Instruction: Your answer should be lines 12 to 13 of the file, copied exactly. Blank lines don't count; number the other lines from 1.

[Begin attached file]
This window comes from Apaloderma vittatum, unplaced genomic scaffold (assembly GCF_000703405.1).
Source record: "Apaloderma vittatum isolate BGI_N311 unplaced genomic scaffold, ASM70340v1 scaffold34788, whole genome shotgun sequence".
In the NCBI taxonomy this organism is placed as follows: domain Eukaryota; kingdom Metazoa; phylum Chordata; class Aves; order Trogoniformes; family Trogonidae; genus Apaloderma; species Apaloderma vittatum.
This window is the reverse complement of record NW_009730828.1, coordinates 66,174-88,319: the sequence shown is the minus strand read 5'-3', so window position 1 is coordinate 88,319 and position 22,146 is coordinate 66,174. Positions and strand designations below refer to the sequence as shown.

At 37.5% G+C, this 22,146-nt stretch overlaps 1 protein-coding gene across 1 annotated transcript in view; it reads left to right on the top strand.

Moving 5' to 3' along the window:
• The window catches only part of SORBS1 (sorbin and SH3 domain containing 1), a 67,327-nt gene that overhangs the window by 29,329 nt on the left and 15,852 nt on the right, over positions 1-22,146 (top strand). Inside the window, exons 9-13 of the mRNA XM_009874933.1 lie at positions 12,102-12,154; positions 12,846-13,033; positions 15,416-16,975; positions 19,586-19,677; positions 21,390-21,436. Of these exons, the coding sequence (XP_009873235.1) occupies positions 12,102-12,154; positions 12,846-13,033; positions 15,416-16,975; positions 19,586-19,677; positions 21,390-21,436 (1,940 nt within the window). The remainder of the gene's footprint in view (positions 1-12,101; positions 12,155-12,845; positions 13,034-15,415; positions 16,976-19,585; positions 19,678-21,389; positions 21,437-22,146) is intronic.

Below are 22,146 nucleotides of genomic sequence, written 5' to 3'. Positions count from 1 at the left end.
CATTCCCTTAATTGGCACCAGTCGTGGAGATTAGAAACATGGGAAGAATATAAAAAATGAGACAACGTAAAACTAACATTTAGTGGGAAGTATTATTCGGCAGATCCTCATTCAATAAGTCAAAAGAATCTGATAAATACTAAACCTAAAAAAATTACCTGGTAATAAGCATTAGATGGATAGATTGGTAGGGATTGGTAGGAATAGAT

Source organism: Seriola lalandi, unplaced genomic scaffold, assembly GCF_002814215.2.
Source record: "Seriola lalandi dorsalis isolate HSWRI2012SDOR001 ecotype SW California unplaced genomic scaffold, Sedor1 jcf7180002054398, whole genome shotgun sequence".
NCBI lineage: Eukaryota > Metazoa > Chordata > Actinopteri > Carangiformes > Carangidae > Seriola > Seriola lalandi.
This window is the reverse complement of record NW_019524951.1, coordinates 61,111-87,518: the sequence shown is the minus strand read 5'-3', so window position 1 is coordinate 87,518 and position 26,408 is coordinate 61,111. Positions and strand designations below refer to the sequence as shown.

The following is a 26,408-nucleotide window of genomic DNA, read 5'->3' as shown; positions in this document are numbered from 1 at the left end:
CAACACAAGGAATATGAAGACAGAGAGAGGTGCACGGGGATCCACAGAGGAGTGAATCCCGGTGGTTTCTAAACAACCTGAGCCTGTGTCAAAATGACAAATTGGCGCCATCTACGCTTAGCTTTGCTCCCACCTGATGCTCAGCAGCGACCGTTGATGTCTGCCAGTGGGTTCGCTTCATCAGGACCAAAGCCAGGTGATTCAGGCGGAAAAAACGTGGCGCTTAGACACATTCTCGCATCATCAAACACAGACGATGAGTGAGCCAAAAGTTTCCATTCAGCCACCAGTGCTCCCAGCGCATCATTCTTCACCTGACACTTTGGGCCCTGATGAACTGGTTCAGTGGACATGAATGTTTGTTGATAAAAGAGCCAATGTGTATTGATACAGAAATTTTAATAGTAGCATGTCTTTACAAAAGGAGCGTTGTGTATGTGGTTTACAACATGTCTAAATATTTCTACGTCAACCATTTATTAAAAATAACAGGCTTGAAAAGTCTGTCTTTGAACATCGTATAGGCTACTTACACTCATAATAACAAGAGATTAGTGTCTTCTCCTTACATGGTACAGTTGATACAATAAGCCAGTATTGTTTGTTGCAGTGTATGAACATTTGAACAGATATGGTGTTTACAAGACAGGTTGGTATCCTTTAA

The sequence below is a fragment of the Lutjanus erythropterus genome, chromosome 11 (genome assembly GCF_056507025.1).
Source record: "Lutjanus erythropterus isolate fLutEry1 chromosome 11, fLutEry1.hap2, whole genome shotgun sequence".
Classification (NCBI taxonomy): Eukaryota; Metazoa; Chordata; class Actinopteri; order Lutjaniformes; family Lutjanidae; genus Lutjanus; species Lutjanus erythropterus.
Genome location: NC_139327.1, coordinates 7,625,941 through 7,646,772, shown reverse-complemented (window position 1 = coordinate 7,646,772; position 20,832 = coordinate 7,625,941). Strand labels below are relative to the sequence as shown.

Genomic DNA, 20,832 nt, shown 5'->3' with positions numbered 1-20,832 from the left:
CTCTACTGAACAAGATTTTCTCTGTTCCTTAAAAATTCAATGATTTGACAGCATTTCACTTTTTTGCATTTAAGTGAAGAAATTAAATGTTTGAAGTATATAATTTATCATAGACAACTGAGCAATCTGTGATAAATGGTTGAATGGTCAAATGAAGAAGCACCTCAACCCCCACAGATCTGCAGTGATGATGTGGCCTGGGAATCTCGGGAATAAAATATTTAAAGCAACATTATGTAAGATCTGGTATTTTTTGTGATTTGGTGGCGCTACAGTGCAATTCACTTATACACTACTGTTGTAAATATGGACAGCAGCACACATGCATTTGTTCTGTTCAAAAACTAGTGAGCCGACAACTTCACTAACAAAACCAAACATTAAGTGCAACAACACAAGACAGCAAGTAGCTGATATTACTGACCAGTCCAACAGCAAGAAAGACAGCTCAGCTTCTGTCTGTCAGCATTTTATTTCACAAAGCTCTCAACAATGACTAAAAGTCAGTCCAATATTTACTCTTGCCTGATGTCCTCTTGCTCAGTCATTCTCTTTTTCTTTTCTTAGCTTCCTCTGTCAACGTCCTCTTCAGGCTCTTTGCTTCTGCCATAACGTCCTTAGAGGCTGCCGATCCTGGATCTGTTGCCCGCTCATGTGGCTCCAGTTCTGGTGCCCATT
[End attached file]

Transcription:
NCBI lineage: Eukaryota > Metazoa > Chordata > Actinopteri > Carangiformes > Carangidae > Seriola > Seriola lalandi.
This window is the reverse complement of record NW_019524951.1, coordinates 61,111-87,518: the sequence shown is the minus strand read 5'-3', so window position 1 is coordinate 87,518 and position 26,408 is coordinate 61,111. Positions and strand designations below refer to the sequence as shown.